"On next and every rib row work all k stitches on RS and all p stitches on WS through back loop." What?

I don’t understand.
How do I work only knit stitches on the right side and purl stitches on the wrong side ‘through the back loop’? What does that mean?
The instructions go on to say:

(WS) K1, [p1, k1] 8 times

How on earth do I do this!

Thankyou for your time :slight_smile:

This is the pattern: http://us.macmillan.com/uploadedFiles/custompagecontents/titles/75%20Birds,%20Butterflies%20and%20Little%20Beasts%20to%20Knit%20and%20Crochet.pdf


For this WS row, alternate k1 p1 across the row but work the purl sts through the back loop (tbl)
For the RS row, alternate p1 k1 across the row but work the knit sts through the back loop.
There’s a video of tbl on the Glossary tab at the top of this page. It will tighten up the st and twist it in each case.

Oh, I see! I get it! Thankyou very much.

One last question.

I don’t understand these instructions:
(k1tbl, k1) in next st, then insert tip of left-needle behind the vertical strand that runs down between the 2 sts just made and k this tbl to make 3rd st of group.

I understand (k1tbl, k1) but what is this vertical strand? I have identified one, but I don’t exactly understand how I am upposed to ktbl with this ‘vertical strand’. Do these instructions insinuate that I will end up with 3 stitches after performing this? (One stitch from the k1tbl, one from the k1 and one from the ktbl with this ‘vertical strand’)?

I think the simplest thing is to knit again into the back loop of the original st before you drop it off the needle. And yes, you’ll have 3sts from the original one sr.

I’m sure you know how to knit through the back loop. Purling through the back loop is similar. On a ktbl, you will insert your needle through the back of the stitch from right to left. On the ptbl, you will insert the right needle through the back loop from left to right. The easiest way to do this is to position your right needle with the point almost straight up when you insert it into the stitch. Hold your left needle with the tip up at a 45 degree angle. It takes a bit of gymnastics, but it can be done. Your yarn will be in back of your work while you’re doing this Ptbl.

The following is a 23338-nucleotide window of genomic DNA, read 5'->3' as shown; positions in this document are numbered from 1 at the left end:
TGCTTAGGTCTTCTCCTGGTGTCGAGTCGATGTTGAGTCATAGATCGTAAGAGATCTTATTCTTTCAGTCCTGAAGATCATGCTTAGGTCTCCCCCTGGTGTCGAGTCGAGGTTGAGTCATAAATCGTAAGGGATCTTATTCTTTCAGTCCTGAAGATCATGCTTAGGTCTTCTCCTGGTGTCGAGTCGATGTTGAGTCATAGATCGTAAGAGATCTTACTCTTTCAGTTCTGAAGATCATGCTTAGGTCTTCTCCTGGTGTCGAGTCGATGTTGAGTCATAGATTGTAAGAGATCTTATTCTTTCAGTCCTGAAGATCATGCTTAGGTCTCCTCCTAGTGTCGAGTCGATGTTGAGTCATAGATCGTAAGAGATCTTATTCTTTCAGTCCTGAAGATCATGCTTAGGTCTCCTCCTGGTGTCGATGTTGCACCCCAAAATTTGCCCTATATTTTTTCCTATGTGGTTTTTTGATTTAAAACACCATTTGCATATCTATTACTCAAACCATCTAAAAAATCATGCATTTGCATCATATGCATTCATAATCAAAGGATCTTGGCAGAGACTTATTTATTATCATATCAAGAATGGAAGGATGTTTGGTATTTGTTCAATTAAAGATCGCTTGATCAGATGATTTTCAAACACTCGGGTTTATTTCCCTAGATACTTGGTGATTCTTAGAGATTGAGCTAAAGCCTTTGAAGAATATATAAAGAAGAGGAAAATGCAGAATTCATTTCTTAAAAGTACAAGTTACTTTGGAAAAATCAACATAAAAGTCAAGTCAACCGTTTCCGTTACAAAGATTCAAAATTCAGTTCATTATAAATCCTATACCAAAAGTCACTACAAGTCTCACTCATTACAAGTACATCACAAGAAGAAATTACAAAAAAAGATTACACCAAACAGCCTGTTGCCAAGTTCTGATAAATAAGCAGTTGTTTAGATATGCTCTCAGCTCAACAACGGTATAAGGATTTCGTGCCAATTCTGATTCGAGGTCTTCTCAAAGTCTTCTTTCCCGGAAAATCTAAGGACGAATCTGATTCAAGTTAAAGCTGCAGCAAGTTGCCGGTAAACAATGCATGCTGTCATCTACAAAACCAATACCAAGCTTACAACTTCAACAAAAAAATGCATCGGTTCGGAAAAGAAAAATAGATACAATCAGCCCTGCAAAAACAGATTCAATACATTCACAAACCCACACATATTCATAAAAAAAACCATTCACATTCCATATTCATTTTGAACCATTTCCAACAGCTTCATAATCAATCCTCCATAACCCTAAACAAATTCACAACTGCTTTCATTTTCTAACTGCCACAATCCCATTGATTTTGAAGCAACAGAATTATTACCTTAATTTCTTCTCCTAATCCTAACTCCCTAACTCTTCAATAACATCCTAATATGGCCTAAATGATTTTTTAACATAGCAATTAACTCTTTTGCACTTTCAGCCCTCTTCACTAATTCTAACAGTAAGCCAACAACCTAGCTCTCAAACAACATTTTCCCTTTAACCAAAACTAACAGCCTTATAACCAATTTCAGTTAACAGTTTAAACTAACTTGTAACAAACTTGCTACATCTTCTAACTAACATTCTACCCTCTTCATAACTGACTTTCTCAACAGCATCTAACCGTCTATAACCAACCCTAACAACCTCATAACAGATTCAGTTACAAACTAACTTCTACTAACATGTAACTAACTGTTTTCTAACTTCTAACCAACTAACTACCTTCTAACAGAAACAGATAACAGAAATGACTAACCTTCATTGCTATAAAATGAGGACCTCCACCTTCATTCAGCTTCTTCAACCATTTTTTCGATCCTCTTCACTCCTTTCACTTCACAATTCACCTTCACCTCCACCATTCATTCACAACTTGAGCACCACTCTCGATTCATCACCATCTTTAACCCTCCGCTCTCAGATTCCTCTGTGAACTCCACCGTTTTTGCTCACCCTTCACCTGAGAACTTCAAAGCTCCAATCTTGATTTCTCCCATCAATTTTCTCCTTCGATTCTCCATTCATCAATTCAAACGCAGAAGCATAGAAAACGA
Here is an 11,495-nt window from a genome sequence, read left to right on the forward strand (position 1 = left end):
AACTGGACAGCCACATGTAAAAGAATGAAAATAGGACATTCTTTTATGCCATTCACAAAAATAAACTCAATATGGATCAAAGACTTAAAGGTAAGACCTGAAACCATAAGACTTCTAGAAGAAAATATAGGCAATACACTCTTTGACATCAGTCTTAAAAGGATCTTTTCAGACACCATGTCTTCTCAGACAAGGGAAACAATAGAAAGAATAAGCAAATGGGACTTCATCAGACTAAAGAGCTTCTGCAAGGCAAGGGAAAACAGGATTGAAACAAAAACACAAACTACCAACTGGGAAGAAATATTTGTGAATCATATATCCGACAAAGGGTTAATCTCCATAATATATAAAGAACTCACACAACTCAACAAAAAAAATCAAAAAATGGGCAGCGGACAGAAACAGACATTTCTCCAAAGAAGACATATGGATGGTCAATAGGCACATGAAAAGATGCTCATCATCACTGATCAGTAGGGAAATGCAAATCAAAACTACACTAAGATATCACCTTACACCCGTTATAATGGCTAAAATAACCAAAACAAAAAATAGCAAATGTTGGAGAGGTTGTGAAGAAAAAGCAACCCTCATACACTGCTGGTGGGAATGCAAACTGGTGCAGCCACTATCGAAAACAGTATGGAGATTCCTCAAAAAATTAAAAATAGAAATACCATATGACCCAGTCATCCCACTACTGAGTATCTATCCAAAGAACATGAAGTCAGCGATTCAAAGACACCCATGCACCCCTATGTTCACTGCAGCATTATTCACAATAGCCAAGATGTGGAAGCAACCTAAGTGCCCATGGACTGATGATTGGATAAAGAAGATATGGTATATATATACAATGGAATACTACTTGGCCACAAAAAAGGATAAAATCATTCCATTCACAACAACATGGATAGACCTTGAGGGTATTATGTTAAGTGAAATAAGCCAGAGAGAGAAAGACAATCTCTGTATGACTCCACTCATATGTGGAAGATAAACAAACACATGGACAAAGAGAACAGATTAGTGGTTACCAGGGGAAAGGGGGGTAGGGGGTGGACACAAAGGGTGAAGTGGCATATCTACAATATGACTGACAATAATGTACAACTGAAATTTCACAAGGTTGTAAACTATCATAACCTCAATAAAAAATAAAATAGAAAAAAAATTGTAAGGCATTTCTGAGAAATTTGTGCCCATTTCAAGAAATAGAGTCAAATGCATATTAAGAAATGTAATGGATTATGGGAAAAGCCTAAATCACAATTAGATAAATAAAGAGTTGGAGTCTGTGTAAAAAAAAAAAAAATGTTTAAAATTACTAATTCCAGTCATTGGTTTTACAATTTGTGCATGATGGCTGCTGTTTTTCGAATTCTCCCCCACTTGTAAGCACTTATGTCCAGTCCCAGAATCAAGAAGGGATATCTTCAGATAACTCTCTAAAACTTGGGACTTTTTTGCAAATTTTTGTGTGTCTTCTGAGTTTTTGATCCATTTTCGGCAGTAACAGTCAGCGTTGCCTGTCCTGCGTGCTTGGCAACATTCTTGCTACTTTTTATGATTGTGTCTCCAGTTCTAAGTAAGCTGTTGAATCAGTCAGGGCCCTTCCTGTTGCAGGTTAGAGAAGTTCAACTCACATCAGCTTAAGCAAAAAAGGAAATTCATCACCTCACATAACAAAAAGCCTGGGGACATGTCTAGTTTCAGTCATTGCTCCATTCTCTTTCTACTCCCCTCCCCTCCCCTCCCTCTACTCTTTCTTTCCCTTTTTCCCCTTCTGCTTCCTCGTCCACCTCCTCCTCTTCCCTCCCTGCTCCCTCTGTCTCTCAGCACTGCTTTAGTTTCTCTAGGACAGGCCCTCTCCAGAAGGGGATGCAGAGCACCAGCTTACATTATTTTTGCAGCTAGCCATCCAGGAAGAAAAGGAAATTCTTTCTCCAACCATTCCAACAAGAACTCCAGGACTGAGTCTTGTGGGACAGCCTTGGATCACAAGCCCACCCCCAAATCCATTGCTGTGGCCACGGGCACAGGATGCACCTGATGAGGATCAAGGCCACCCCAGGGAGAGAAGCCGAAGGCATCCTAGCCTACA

Eastern European knitters like me do our purl stitches this way all the time. We become conditioned to it and it becomes second nature. However, this is an unnatural position for Continental and English style knitters. Take frequent breaks from your work to relieve the stress on your wrists. If your wrists get sore, my favorite remedy is Aspercreme topical pain relieving ointment. You may have no problem with wrist pain, but you should be aware that it can happen.

(k1tbl, k1) in next st, then insert tip of left-needle behind the vertical strand that runs down between the 2 sts just made and k this tbl to make 3rd st of group.

salmonmac’s idea is certainly the easier thing to do. I don’t remember ever coming across this direction before so had to try it out. It took a while for me to decide what the vertical strand was (and I looked everywhere for it :lol: ) but I think I found it. Keeping the right side facing you, after you ktbl and k the stitch and still keeping the original st on the LHN, pull down slightly on the work under the RHN and you will see a strand running slightly off to the right and down to the st below \wise. There seem to be more than one really, but you want to insert the left needle left to right behind the topmost strand. Now you have a new “loop” on that LHN, and you want to knit that little loop as though it were a regular st loop, behind the LHN (or tbl). Now let the original stitch loop come off the LHN. After you finish this rather awkward maneuver you may need to pull around on it a little so that all the new loops settle into the places they need to be, I found I needed to. There are 3.

It is quite a bit harder and looks only a little different than what salmonmac suggested. Try the two out on a swatch and see if you think it matters that much.